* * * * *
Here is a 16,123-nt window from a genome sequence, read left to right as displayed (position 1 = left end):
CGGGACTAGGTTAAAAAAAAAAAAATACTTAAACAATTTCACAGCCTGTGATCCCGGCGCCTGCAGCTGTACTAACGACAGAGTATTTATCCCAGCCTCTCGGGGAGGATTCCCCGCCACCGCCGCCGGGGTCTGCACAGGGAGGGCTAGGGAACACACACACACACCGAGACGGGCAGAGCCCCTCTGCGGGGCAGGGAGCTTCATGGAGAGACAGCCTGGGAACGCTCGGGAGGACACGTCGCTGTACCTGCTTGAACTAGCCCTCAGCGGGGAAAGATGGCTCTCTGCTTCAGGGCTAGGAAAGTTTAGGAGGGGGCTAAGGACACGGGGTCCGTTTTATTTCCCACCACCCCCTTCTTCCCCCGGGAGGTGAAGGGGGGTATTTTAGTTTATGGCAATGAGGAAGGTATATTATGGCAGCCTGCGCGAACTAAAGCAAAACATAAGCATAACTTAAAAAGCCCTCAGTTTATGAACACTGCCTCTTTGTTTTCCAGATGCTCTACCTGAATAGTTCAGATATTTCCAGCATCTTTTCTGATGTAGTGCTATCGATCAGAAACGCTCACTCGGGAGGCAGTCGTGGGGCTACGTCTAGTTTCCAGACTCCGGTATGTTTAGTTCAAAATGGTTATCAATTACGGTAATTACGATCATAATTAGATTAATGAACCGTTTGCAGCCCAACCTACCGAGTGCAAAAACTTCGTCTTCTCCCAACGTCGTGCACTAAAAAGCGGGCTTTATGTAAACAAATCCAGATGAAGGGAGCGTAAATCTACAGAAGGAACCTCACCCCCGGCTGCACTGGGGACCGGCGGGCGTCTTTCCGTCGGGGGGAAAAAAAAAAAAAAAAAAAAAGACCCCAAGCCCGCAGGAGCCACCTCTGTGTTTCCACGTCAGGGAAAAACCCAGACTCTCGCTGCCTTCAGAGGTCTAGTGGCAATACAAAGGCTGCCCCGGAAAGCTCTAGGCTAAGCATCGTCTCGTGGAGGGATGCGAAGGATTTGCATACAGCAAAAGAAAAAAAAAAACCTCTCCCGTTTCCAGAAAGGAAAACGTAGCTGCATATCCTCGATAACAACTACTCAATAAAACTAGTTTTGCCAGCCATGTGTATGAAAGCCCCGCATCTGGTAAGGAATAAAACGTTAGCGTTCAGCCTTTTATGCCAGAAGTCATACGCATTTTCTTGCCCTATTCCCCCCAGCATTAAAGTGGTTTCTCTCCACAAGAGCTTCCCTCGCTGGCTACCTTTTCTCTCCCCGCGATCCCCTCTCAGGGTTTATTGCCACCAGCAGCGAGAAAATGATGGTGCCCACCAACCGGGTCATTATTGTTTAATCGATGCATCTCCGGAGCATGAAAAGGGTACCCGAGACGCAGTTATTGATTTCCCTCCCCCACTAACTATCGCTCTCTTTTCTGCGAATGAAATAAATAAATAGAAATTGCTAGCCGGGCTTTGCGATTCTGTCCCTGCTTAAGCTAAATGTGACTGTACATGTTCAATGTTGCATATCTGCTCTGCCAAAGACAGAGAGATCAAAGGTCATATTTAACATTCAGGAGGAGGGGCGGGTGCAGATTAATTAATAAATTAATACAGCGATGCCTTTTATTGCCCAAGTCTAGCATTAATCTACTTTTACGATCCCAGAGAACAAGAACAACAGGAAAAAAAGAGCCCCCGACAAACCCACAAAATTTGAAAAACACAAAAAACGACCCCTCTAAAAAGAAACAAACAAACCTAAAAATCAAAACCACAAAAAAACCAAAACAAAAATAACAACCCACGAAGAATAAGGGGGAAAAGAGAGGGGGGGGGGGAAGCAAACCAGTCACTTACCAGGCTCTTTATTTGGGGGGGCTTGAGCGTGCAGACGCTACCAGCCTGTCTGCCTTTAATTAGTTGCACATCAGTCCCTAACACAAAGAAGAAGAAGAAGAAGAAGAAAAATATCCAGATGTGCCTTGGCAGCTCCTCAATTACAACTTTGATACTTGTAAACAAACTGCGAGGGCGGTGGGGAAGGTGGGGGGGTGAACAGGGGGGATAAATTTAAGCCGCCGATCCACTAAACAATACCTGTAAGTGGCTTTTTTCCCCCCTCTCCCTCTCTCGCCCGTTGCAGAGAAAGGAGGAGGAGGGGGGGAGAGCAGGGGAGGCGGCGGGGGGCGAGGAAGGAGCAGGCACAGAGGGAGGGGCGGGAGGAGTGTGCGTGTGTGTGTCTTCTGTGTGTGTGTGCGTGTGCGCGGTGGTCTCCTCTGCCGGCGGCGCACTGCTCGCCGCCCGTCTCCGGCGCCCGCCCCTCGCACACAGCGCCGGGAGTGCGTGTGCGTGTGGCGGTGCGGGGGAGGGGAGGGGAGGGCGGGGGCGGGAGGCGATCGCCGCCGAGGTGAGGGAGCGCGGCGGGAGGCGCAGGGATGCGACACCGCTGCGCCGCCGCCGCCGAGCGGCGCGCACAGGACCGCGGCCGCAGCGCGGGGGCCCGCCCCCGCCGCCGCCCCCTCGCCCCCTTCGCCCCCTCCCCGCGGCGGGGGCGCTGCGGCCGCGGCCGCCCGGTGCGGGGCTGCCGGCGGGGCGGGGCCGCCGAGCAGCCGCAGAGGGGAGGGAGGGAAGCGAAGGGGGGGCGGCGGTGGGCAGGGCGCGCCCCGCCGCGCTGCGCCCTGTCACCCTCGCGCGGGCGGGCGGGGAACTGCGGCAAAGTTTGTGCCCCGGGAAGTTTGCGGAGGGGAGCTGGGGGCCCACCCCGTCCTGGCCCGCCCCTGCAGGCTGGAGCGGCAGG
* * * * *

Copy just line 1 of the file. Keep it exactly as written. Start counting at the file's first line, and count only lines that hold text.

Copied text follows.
Here is a 16,123-nt window from a genome sequence, read left to right as displayed (position 1 = left end):